• Ageist much? Critisize palmers “aging” supporters and then call me too young. I suppose you are the perfect age to be an MP. And I object to the life experience comments. One of the best councillors in the country was elected weeks after his 18th birthday his constituents think he is awesome.

  10. […] the Beestonia blog about my crossing of the political floor (you can read it if that interests you here […]

  11. David Watts says:

    Good grief, there is some real rubbish being written on here. It’s really disappointing that some people have to resort to abuse and to criticise anyone for being too young is incredibly patronising (and then to criticise Nick Palmers supporters in the same message for being too old does rather take the biscuit.

    As for the comment accusing Sarah of spying for the Lib-Dems when she was in Labour – there is no truth in that whatsoever. She is a person of far too much integrity to have done that.

  12. Steve Carr says:

    I hope the person accusing Sarah of spying can prove that or it might be liable.

    • Chris says:

      Is this the default response to criticism? Vague threats of legal action for me pointing out that the timing of the decision was slightly suspect and saying that I had a “feeling” there was something more to it.

      Furthermore, I feel that I have a right to comment on any article that anyone posts anywhere on the internet. You certainly have no right to tell me what is or isn’t my business. Your MO is starting to look like that of Soubry with your poor attempts at shutting down a discussion that you are uncomfortable with.

      Don’t worry about Labour, we know what we are doing for 2015 and we are planning to win.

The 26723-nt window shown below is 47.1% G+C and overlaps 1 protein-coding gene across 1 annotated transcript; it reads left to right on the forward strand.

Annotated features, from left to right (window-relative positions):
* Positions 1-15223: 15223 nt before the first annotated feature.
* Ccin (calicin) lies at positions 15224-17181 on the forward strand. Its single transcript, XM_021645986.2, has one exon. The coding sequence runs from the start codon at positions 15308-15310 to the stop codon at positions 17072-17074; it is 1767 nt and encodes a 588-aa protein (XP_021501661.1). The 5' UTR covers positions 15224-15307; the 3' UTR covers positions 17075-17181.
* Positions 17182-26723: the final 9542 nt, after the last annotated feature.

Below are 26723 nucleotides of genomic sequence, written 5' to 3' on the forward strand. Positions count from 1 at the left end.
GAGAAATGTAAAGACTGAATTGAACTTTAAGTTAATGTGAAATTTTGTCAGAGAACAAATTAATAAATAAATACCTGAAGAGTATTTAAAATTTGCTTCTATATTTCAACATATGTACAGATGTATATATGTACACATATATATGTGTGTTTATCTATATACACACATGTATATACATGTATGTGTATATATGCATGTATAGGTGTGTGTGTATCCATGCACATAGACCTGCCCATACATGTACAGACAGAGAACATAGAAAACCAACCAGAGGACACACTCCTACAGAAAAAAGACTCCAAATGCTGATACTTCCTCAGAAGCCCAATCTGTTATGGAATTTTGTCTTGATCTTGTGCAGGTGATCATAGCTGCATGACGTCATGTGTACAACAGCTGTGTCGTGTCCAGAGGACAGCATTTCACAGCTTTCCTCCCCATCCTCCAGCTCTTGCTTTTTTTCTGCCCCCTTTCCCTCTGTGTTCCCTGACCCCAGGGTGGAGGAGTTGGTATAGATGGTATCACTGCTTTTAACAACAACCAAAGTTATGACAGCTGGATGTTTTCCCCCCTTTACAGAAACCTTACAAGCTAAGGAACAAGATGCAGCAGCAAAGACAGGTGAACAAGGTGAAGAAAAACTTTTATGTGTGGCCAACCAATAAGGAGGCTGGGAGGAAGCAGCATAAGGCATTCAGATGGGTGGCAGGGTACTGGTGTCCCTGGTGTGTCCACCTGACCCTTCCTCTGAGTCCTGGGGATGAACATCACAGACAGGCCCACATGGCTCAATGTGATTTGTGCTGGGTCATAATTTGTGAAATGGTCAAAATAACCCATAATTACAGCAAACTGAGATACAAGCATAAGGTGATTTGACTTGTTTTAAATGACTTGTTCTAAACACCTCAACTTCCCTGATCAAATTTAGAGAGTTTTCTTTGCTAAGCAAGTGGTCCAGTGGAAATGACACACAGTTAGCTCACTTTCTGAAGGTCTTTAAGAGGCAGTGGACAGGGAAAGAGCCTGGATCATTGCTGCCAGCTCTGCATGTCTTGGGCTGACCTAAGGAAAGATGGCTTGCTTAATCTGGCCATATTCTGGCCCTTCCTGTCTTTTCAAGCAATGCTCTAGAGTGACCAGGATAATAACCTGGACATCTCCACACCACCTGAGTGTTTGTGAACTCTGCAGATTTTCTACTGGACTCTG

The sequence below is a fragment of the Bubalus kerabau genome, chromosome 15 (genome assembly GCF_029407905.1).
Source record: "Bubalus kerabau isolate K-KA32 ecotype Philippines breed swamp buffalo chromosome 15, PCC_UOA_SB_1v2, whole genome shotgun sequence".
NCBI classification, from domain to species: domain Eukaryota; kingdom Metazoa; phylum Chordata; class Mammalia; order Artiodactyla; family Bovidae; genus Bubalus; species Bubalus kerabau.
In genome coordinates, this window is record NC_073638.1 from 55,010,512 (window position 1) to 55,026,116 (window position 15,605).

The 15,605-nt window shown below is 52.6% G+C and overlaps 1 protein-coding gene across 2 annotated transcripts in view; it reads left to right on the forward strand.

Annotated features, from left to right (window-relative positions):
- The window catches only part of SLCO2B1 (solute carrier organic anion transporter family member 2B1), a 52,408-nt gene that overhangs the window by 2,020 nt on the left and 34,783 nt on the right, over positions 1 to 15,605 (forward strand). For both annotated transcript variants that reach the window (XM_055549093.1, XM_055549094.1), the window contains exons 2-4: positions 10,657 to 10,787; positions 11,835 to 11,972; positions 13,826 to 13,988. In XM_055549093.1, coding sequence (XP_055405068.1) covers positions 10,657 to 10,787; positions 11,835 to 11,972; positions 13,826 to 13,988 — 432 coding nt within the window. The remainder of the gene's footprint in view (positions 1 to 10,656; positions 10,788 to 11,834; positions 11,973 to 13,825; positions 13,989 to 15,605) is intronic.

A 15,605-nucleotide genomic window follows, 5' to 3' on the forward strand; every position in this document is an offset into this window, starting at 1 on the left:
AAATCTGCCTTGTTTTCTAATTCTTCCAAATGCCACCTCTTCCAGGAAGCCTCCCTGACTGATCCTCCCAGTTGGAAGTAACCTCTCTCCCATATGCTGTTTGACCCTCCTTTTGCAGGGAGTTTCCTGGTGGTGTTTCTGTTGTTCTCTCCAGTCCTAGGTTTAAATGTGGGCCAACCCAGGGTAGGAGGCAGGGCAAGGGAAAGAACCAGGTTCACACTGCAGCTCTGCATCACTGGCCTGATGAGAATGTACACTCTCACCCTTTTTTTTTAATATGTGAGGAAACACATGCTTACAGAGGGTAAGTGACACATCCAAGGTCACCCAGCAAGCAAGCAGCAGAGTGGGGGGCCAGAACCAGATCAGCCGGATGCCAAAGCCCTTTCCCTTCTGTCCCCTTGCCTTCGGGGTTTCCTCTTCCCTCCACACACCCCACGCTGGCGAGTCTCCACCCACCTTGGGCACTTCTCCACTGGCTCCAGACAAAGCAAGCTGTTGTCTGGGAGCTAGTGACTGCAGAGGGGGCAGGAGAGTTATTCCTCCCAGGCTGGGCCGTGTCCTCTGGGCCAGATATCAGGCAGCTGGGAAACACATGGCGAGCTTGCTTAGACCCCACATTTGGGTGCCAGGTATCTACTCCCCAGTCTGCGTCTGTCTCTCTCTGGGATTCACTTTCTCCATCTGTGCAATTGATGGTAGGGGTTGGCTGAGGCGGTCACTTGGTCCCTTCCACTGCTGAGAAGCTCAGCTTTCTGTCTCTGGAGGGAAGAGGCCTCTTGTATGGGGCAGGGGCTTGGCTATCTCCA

I will also say to Sarah and anyone else, ignore what Mr Humphrey’s has to say as entertaining as his conspiracy theories are. Everyone has to start somewhere, no matter what their age. What matters is not your history of casework but what you do once you are in a position. Just because someone is inexperienced doesn’t mean that they are unable to help people.

    • Jim Dunn says:

      Well, well Steve – this exchange thread has certainly prodded your bad tooth – what tetchy responses they are!!! I thought that the Lid Dems prided themselves on their calm, balanced and liberal attitudes to life the universe and criticism.

  13. Peter Kobryn says:

    Go on tell us again how happy you are….oh and add that smiley face emoticon again….

  14. […] most fun criticism lately (look at the comments on on this article) was someone who thought that I was a spy/double agent for the lib dems. I mean come now. […]

  15. […] interesting. The Lib Dems did have one filip with Labour activist and committed trade unionist Sarah Brown crossing over to them . Nick Palmer was selected to fight the 2015 General Election for Labour, and Soubry committed […]